Here are a few key things you can do between now and the end of December to take stock of your career situation:

1. Check out the market. Speaking from personal experience, we’re actually hiring right now (and know of lots of others doing so as well) so it’s not true, as many people think, that the job market dies down between Thanksgiving and New Year’s.  In fact, we’ve seen some really stellar talent out there at this time of year and, because many people take a break from their search over the holidays, there’s also less competition. Check job listing sites but don’t rely solely on them.  Ask around — often the best jobs are the ones that aren’t advertised and, if someone is hiring towards the holidays, he or she will be eager to snap up a strong candidate who is ready to start as soon as possible.   No one wants to kick off the New Year without a full staff in place.

2. Spread some holiday cheer. If you’re not finding open positions in your field, try to book some friendly informational interviews at companies that interest you.  Things tend to slow down for people in December so they might actually have the time to squeeze in a quick coffee with you (or, if not, you can at least get on their calendars now for after the New Year).  Offer to come to their office or a convenient location for them — and be sure to pick up the check.  If you can’t get in to meet people face-to-face, send a nice note or small token to wish them a happy holiday season.  Be creative so you stand out from the pile of “Season’s Greetings.”  We just received a package of salted caramels in a small corrugated cardboard box with a hang tag that we absolutely loved — it was low-cost and simple but memorable (and delicious!).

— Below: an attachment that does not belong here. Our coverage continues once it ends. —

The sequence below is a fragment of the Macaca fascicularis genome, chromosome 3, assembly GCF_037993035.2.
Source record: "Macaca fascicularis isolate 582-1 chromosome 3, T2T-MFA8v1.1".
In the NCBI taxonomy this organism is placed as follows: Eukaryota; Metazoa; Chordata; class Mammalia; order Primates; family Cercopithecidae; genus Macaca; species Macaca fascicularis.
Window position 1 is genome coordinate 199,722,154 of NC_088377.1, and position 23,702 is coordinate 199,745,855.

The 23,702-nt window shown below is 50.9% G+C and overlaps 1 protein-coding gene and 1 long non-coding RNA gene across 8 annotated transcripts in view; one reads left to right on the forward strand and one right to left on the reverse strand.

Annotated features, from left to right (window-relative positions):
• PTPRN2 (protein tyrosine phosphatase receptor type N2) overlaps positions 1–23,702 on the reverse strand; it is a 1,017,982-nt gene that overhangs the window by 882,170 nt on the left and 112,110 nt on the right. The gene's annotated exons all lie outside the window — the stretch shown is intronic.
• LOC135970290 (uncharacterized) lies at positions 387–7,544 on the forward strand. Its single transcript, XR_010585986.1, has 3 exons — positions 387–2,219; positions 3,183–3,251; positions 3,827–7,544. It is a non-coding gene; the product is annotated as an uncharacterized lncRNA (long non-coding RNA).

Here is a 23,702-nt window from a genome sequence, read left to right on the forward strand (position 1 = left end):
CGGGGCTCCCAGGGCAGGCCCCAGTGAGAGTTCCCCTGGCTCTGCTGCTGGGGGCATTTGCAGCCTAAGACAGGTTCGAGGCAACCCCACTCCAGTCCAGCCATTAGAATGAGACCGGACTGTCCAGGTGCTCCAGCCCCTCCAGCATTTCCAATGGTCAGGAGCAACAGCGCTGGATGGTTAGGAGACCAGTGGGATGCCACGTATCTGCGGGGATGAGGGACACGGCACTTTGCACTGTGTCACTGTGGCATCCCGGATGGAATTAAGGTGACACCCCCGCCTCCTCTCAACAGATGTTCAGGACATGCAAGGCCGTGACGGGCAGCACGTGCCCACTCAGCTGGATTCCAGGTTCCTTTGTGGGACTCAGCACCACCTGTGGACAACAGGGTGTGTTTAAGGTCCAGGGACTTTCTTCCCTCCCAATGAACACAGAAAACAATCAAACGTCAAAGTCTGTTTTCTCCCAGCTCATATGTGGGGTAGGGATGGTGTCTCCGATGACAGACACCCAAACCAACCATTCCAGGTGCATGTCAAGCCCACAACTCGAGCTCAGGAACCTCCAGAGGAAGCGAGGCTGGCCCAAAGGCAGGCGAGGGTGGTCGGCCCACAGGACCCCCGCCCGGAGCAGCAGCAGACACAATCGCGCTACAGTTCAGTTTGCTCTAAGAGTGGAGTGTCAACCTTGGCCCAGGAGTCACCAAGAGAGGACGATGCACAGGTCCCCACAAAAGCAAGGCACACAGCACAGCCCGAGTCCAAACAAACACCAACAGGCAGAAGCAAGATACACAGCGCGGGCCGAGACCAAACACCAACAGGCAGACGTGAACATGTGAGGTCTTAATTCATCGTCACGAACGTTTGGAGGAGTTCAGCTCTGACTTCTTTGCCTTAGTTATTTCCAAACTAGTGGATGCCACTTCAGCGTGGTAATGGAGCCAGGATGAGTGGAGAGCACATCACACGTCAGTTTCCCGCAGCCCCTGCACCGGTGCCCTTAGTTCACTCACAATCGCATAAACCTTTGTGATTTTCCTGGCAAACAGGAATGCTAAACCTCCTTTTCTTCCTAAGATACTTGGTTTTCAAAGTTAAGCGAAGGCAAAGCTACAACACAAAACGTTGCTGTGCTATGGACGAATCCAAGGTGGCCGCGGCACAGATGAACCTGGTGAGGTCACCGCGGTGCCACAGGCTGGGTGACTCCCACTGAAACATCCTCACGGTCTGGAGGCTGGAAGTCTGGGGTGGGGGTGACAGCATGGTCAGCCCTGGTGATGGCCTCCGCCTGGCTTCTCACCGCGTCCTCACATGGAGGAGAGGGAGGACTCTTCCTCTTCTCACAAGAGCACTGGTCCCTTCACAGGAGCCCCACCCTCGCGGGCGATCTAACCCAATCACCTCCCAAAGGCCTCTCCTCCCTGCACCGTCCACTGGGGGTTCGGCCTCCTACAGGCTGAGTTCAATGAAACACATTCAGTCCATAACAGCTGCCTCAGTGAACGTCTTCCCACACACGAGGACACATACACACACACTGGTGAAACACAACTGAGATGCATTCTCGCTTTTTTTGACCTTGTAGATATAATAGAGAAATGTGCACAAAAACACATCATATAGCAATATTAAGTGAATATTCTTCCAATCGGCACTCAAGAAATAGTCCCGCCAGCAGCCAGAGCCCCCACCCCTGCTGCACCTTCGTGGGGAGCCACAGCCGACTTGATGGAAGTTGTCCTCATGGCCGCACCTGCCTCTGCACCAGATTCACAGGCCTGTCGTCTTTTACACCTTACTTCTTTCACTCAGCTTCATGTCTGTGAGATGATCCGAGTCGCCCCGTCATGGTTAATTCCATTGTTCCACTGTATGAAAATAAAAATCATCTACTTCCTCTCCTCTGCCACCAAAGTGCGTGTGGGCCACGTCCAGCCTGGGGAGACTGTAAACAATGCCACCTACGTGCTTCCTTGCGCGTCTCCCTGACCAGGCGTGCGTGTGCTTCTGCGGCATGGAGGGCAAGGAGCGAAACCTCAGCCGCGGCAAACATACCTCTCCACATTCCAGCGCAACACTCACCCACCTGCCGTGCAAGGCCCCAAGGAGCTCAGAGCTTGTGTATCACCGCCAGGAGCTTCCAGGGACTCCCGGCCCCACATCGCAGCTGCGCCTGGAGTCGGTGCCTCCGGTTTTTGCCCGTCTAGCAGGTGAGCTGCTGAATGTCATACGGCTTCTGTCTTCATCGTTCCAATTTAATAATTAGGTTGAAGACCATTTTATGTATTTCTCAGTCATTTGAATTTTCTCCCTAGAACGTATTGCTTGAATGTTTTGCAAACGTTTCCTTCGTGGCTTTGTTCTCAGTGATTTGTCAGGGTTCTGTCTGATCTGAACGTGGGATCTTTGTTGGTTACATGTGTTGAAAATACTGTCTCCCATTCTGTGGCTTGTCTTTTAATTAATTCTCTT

3. Look back and look forward. December is a great time to analyze your accomplishments over the past year and set goals for the year ahead. Write them all down — having a record will come in handy when you want to ask for a raise or promotion in your current job, outline your assets for a potential new job or create a roadmap to follow as you move forward.  Ask yourself: Did I achieve what I wanted to this year?  What could I have done better?  What am I most proud of?  What do I hope to accomplish in 2011 and how will I tackle it?

How do you view the end of the year — as a time to get some rest and focus on friends and family, or an opportunity to reflect on where you’ve been and where you’re going?  Let us know your thoughts in the comments section.